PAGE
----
BTW: Bear McCreary, the composer for Battlestar Galactica, Caprica and The Walking Dead is also the composer for Defiance.

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    1. Yes, they do have a lot going on, which is part of the problem. They are in too much of a hurry and need to slow down the pacing a bit.

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  2. You do realize the earth was terraformed right? The landscape isn't going to be the same as what you and I know today. Read this: http://www.defiance.com/en/series/world-of-2046/2046-map

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  3. I read the linked article. Terraforming normally does not involve geological uplifts, just changes to the atmosphere to make it more breathable for the terraformers and the introduction of new flora and fauna, but I'm willing to spot them that. However, having Old St. Louis buried (including the Mississippi River) AND having an uplift to create hills over a wide area forces a penalty flag on the play.

    If the terraforming event "paved over" Old St. Louis, where did the material come from? If there was an uplifting of the terrain, then everything underneath should also have been distorted, meaning Old St. Louis should be flattened and bent like the surface. Additionally, an uplifting event would have lifted the bed of the Mississippi and shifted the river's route away from the uplifted area - the river should NOT be running underground nearby.

    Now what might fit would be setting down a couple asteroids containing desirable minerals on top of St. Louis. And if the asteroids were dropped from a couple thousand feet up, you'd get shifting of the earth beneath to partially bury the asteroids. Then maybe some standard terraforming on top of that to transform a layer of stone into dirt and it might be buyable.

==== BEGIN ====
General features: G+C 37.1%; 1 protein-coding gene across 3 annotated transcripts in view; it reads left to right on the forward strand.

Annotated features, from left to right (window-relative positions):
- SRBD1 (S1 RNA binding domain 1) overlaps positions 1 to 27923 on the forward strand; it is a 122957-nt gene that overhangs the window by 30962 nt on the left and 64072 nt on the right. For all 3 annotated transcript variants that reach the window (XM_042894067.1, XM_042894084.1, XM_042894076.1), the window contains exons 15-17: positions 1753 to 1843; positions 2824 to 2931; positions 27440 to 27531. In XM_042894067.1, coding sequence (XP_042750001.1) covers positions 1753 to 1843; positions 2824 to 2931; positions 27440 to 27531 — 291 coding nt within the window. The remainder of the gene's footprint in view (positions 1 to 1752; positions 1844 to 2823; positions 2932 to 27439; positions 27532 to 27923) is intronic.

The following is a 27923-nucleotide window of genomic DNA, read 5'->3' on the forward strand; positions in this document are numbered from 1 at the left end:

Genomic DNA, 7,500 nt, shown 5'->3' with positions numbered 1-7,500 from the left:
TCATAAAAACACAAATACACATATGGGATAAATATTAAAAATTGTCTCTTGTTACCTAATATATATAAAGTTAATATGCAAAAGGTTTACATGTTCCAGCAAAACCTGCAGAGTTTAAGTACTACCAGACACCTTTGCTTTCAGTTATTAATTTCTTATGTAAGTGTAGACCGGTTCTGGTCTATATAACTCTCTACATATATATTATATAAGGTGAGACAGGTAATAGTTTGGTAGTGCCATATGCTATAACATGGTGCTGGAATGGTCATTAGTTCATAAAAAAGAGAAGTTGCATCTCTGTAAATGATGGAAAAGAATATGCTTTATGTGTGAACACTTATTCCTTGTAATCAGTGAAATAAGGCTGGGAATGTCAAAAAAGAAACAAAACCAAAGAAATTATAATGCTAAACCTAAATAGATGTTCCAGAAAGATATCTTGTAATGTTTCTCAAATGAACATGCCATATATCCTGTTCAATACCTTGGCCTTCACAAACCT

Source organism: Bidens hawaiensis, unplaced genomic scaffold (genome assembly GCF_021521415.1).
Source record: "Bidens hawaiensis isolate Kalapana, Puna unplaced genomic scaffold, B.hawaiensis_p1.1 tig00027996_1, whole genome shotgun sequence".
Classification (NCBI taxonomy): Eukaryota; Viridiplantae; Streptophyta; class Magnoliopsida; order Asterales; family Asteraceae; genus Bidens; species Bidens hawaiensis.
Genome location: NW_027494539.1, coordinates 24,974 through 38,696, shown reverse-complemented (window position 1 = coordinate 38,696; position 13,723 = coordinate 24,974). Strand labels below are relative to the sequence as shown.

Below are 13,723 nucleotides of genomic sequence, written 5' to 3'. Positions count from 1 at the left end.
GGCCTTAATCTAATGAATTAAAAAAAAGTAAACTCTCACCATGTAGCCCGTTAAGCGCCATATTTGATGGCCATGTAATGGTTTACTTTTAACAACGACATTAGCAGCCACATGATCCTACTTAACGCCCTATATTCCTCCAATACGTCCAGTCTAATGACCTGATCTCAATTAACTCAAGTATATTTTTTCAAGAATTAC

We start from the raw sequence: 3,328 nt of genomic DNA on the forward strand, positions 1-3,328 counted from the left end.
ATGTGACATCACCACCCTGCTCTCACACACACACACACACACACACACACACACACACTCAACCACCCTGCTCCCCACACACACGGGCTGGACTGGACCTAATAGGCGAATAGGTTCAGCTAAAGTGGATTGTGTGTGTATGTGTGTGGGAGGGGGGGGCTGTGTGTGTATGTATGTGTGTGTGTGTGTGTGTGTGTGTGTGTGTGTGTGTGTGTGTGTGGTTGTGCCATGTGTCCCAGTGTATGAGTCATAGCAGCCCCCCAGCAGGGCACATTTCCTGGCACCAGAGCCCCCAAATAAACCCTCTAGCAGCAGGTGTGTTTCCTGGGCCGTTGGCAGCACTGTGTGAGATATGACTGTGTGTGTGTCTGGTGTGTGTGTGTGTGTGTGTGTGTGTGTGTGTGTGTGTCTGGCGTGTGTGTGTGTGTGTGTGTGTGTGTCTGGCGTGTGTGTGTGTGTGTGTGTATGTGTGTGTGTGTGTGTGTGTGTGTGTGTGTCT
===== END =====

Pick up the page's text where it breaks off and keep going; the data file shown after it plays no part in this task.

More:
...but this would have buried the Arch along with everything else and still shifted the Mississippi River, not buried it.

    It's the trying to have it both ways and getting all hand-wavy about how it happened by invoking the word "terraforming" that bothers me. I would like to see a bit more actual science in the science fiction. Just say:

    "They dropped some asteroids on the area to eliminate the locals and provide resources they wanted and the Arch was luck to survive. Then they terraformed the asteroids to create a layer of dirt on top for plants to grow in."

    You can still do some of the "buried St. Louis" stuff, but not the buried Mississippi - that would have first formed a lake to the north and then eventually spilled around the new hills, shifting its banks around to the west from the looks of the map. This would raise the believability of the setting and lighten the burden of the suspension of disbelief.

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  4. D'oh! Please excuse me for forgetting my manners. I should have said first:

    Thank you for reading and commenting. I know a certain (low) number of folks are reading this blog, but very few of them comment, so really: thank you.

    THEN I should have explained why I disagreed. And I may have gotten a bit wordy with that - downside of being a writer.